Nevertheless, we are sellers at 3025-3100 on the S&P and feel pretty confident the market can be bought at much lower prices sometime during the next 18 months.  We do reserve the right to be wrong and to remain solvent, thus our stop at 3125.

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Highest Paid Public-Sector Employee In Each State

Though the following map doesn’t surprise us, it is a bit disheartening to see where our priorities lie.  Panem et circenses (bread and circuses), baby, even at the public Academy!

If the data are true, there are only nine states in the nation where the highest-paid public-sector employee is not a coach.  No doubt, however, a highly paid coach at a public university operates under different incentives than, say, a third-grade school teacher, where universities are constantly reassessing their return on investment in the football coach.

Does Nevada surprise you?  The new Silicon Valley?

Is your highest-paid state employee the teacher who spends every day of the school year with your children? Nah. It’s most often the football coach.

Football coaches at public universities make, on average, more than $1 million per year. 

Only 11 states have non-jock employees earning the most coin. Top-paid employees include university presidents, deans and superintendents, with salaries ranging from $231,210 to $876,442.  —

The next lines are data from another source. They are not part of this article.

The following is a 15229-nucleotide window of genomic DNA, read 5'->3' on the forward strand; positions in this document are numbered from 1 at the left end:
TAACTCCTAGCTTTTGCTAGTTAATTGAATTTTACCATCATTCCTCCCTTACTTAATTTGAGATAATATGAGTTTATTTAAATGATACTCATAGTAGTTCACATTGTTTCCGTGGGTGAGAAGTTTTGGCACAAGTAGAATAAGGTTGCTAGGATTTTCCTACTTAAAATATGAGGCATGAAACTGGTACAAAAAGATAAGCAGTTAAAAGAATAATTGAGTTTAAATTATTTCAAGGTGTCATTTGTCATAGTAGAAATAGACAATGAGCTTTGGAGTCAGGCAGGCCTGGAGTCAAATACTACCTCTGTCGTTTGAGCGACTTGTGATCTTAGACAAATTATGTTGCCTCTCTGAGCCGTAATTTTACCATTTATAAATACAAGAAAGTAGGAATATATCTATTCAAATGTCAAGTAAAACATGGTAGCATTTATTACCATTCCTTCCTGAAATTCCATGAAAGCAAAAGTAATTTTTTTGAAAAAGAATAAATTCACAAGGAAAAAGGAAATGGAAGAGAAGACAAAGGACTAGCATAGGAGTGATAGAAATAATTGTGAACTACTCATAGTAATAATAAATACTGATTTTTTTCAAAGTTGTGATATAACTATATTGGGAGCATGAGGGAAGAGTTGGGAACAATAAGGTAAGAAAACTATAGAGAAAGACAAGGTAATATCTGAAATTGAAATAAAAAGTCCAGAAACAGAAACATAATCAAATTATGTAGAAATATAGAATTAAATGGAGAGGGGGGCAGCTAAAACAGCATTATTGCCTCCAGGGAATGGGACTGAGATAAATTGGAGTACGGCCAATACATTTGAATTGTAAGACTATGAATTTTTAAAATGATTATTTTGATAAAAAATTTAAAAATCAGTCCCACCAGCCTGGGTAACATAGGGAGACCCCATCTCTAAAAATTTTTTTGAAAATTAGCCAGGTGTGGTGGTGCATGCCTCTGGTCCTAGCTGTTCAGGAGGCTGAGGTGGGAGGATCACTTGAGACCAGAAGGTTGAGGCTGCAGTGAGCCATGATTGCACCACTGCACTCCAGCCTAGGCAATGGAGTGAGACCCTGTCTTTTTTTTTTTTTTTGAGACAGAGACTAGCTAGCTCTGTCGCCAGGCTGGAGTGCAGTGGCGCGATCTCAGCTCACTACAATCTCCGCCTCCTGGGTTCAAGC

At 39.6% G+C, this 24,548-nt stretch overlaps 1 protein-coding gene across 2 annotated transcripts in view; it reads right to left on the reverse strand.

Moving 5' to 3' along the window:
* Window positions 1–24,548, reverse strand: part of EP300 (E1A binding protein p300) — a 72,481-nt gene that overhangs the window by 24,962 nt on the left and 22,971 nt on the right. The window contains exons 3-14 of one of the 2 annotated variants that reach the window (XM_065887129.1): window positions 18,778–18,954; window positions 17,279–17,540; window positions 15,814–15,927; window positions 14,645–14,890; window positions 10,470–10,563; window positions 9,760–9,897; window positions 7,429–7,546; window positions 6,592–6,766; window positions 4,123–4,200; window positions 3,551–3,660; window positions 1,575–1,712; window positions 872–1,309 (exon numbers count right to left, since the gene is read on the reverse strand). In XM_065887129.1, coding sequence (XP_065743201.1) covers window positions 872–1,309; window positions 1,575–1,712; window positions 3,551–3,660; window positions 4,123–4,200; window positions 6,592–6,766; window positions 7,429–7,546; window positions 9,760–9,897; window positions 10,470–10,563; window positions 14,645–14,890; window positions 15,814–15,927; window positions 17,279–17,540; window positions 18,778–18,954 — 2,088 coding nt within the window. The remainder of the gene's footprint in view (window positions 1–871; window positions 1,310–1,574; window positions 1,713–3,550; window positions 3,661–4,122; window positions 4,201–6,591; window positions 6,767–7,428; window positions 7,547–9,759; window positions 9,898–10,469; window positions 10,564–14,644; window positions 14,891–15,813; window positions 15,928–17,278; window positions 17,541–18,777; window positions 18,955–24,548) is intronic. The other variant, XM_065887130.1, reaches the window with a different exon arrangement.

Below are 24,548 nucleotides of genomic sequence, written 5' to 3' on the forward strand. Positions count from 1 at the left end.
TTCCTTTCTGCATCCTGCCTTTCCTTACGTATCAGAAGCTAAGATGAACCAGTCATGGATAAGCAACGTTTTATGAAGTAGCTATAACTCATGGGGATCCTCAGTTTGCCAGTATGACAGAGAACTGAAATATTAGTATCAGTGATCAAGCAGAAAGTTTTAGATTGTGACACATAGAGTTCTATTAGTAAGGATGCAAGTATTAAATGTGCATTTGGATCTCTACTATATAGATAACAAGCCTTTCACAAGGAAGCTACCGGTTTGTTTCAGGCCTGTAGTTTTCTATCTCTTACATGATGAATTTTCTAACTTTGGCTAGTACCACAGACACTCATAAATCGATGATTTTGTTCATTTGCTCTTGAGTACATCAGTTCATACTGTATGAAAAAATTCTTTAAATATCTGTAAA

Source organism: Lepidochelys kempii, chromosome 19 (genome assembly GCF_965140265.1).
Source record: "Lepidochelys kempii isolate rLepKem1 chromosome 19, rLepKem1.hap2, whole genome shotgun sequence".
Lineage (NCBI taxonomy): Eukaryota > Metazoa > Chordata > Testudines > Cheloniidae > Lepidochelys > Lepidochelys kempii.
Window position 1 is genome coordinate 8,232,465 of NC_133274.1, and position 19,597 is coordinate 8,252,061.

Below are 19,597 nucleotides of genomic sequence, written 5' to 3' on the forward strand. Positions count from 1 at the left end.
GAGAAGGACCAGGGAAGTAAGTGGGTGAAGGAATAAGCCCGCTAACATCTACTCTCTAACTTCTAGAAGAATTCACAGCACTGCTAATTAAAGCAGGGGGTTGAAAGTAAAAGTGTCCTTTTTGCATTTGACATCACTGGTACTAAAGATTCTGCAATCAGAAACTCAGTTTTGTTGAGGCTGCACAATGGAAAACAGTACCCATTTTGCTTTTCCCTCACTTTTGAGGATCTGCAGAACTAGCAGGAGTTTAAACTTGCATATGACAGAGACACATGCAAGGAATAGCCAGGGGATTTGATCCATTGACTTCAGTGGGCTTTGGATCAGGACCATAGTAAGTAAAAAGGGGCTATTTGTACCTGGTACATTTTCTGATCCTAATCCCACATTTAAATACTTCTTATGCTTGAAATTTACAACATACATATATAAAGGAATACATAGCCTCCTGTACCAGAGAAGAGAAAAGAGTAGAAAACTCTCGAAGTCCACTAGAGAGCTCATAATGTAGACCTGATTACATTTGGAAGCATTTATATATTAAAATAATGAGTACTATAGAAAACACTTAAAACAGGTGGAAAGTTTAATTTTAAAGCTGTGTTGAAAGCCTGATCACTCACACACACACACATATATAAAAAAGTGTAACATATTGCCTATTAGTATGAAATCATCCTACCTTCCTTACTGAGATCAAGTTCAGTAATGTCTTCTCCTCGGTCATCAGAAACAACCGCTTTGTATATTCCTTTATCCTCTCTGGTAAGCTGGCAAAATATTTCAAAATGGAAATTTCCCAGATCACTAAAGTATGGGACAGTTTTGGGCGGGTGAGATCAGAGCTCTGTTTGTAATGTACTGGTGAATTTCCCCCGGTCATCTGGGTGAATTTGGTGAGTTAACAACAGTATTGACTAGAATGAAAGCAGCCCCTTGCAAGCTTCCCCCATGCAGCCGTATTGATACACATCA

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In The Age Of AI – Frontline

This is an absolute must view, folks.

If you want to understand what’s coming and the secular trends over the next fifty years, take two hours and watch Frontline’s, In The Age Of AI.   Huge return on your time.  It originally aired on November 5th.

FRONTLINE investigates the promise and perils of artificial intelligence, from fears about work and privacy to rivalry between the U.S. and China. The documentary traces a new industrial revolution that will reshape and disrupt our lives, our jobs and our world, and allow the emergence of the surveillance society.  – Frontline


Click here to view In the Age Of AI. 

Here is the 30-second promo to spark your interest.

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Unit Labor Costs Hit 5-year High

Back in the day, before the Great Flood [of Liquidity] and the “world went mad,” the productivity and unit labor cost release could really move the stock market.  I mean, really move the market.  The connection is through expected margins and profits.

Nothing seems to matter anymore, x/ the Fed, at least for now.   The increase in unit labor costs puts further pressure on profits and probably makes Jay Powell squirm a little bit more as it looks like the move is a trend higher.